5 things to consider if buying a home with friends or family

Do you get the feeling whenever you add some money into your savings that your home deposit target has inched out of reach yet again?

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You’re not alone... and yet you are. Increasingly, singletons are finding it harder to buy property because their one income simply can’t stack up enough for a deposit and a home loan.

So what to do? One way to get ahead is to find someone just like you, who you wouldn’t mind living with, to pool your financial resources and buy a house with.

Doing this with one or more friends, members of your family, or even couples teaming up, is something that more and more Kiwis are getting into. And why not? It could work out incredibly well, though, just like any relationship or business arrangement, there’s always a risk that if handled poorly it could also become a nightmare.

Here are some things to consider before you take flatting to the next, very grown-up, level.

  1. How does it work?

    On very simple terms, buying as tenants-in-common means buying a house with another person, or people, without being in a stable relationship with them.

    It’s nothing new; investors have been doing it for ages. Rather than buying a house jointly, as a married couple would, tenants-in-common each have separately transferable interests. Always ensure that this status is specified on the title.
  2. Explore your mortgage options

    Approaching the bank manager with your best mate and asking for a mortgage together may not be completely straightforward.

    Some lenders might allow you to mortgage independent shares, where each party owns interests in the property that may or may not be equal, but are clearly defined. But take note: everyone is equally and jointly responsible for the loan in its entirety.

    Other lenders may run screaming from the building when six best mates roll in to take out a mortgage together. In short, check that you’re able to do what you want before making an offer.
  3. Choose your mortgage buddy wisely

    Your favourite flatmate of all time - you know, the one who jumped from the roof into the pool that time, made awesome homebrew and always brought your car back from the brink of death - may actually not be the best mortgage buddy.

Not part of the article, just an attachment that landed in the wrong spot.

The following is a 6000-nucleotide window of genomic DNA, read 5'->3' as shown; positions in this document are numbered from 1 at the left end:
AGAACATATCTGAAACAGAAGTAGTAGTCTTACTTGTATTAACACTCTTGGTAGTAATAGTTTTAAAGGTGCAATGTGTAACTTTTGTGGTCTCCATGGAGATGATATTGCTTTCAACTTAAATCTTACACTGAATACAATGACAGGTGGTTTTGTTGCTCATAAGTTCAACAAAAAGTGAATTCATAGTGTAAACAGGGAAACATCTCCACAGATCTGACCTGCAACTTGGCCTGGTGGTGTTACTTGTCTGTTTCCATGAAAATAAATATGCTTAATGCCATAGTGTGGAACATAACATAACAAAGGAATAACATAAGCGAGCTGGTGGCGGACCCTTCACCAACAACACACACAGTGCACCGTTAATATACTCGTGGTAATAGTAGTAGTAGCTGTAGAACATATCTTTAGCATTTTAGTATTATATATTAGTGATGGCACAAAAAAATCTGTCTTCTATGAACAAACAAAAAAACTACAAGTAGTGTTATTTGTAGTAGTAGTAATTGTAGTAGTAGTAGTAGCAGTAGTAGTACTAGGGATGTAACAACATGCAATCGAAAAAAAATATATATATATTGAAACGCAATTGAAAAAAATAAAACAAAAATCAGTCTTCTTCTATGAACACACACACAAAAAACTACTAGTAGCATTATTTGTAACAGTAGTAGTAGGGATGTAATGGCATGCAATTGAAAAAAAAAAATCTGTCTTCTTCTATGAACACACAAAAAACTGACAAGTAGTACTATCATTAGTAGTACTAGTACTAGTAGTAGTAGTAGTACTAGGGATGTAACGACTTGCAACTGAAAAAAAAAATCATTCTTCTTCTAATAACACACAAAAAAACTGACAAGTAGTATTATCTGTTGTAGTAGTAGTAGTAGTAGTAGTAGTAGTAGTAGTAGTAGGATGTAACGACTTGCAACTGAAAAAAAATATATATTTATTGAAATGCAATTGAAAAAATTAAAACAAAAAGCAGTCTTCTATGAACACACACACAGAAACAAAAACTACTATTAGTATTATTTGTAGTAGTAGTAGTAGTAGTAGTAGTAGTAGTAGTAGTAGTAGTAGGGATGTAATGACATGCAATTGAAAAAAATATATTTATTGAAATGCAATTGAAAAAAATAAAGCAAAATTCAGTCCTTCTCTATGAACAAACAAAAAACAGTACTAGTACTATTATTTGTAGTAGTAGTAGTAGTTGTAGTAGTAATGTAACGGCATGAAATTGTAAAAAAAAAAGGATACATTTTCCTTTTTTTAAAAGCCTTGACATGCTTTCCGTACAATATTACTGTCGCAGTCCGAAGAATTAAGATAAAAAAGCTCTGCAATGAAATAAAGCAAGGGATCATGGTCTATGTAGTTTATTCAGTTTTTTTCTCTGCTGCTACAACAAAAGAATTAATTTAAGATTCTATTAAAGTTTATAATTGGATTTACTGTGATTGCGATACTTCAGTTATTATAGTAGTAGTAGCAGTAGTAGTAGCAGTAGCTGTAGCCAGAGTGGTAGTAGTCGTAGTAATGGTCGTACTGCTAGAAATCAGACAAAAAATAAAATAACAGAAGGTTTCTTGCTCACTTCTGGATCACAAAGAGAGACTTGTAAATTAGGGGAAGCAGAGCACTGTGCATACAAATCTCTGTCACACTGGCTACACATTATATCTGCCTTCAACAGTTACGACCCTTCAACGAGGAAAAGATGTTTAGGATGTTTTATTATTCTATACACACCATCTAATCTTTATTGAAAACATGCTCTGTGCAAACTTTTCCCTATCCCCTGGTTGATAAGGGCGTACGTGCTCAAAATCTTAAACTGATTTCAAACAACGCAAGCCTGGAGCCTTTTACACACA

Because ideally, your partner-in-mortgage would never fail to pay their share of not only the mortgage payments, but also the rates, maintenance costs and all the other money-related issues associated with owning a house.

    Choose someone truly reliable who you can - and must - discuss all the nitty gritty details of sharing a mortgage. What you also need are legal bits of paper called a co-ownership agreement that covers on-selling shares in the property, proportion of ownership and liability for all those costs. Before you sign the dotted line, ensure you’ve shown the agreement to a solicitor to make sure that, legally-speaking, you are as protected as possible.

    And remember, if you and your mortgage buddy bust up, the paperwork can eventually be sorted out - but your friendship may not. Keep that in mind before taking the big step from being favourite flatties to grown-up home owners.
  4. What if it goes wrong?

    What if living the dream together in your own house together actually turns into a nightmare when the other person changes their mind and takes off?

    If you’re a joint borrower, then you have to pay the bank back all of what you borrowed, not just your share. If you don’t, the bank can sell the property as a mortgagee sale.
  5. The best approach

    The smartest way to enter an agreement of this type is to discuss every possible scenario, positive or negative, before entering it. That includes what you’ll do if someone defaults on the loan, if they want to sell before you do, or if an expensive problem pops up. Work it all out, in great detail, before it actually happens. Cover yourself legally as much as you can, and take great care.

    Also note that, as you’re liable for the entire amount of the loan, your borrowing power could be affected for future loans.


This information is not intended as a complete guide, as it doesn’t consider your individual needs or financial situation. Trade Me accepts no responsibility or liability for any inaccuracies or omissions in the content. Always obtain independent legal advice before buying or selling property.

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